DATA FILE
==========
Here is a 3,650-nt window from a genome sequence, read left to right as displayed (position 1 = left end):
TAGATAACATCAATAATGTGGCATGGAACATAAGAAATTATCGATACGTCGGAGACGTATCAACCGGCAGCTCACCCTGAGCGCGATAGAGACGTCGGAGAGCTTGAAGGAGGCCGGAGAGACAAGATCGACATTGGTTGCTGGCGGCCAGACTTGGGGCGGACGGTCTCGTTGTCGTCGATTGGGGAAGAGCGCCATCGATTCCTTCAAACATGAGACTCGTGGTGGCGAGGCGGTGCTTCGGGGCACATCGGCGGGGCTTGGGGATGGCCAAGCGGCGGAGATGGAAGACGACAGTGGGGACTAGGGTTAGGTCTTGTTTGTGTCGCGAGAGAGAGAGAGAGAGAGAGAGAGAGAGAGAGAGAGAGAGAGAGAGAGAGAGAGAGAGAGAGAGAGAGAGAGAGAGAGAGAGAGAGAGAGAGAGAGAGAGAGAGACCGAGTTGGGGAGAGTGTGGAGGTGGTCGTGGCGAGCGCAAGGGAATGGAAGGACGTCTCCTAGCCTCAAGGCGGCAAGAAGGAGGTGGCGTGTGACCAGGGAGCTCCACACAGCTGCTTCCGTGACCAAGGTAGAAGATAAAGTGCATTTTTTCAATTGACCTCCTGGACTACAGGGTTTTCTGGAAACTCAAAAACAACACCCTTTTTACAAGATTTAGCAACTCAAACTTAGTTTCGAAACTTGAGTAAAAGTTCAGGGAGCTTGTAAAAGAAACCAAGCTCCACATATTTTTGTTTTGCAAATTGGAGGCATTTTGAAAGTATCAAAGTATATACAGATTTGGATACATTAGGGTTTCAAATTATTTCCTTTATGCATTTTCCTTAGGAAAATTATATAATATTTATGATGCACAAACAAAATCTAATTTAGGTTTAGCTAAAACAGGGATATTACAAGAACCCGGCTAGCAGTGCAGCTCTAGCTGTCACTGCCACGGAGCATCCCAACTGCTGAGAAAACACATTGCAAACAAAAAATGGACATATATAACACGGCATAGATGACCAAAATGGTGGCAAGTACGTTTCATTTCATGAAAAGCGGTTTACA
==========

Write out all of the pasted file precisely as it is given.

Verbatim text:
Here is a 3,650-nt window from a genome sequence, read left to right as displayed (position 1 = left end):
TAGATAACATCAATAATGTGGCATGGAACATAAGAAATTATCGATACGTCGGAGACGTATCAACCGGCAGCTCACCCTGAGCGCGATAGAGACGTCGGAGAGCTTGAAGGAGGCCGGAGAGACAAGATCGACATTGGTTGCTGGCGGCCAGACTTGGGGCGGACGGTCTCGTTGTCGTCGATTGGGGAAGAGCGCCATCGATTCCTTCAAACATGAGACTCGTGGTGGCGAGGCGGTGCTTCGGGGCACATCGGCGGGGCTTGGGGATGGCCAAGCGGCGGAGATGGAAGACGACAGTGGGGACTAGGGTTAGGTCTTGTTTGTGTCGCGAGAGAGAGAGAGAGAGAGAGAGAGAGAGAGAGAGAGAGAGAGAGAGAGAGAGAGAGAGAGAGAGAGAGAGAGAGAGAGAGAGAGAGAGAGAGAGAGAGAGAGAGACCGAGTTGGGGAGAGTGTGGAGGTGGTCGTGGCGAGCGCAAGGGAATGGAAGGACGTCTCCTAGCCTCAAGGCGGCAAGAAGGAGGTGGCGTGTGACCAGGGAGCTCCACACAGCTGCTTCCGTGACCAAGGTAGAAGATAAAGTGCATTTTTTCAATTGACCTCCTGGACTACAGGGTTTTCTGGAAACTCAAAAACAACACCCTTTTTACAAGATTTAGCAACTCAAACTTAGTTTCGAAACTTGAGTAAAAGTTCAGGGAGCTTGTAAAAGAAACCAAGCTCCACATATTTTTGTTTTGCAAATTGGAGGCATTTTGAAAGTATCAAAGTATATACAGATTTGGATACATTAGGGTTTCAAATTATTTCCTTTATGCATTTTCCTTAGGAAAATTATATAATATTTATGATGCACAAACAAAATCTAATTTAGGTTTAGCTAAAACAGGGATATTACAAGAACCCGGCTAGCAGTGCAGCTCTAGCTGTCACTGCCACGGAGCATCCCAACTGCTGAGAAAACACATTGCAAACAAAAAATGGACATATATAACACGGCATAGATGACCAAAATGGTGGCAAGTACGTTTCATTTCATGAAAAGCGGTTTACA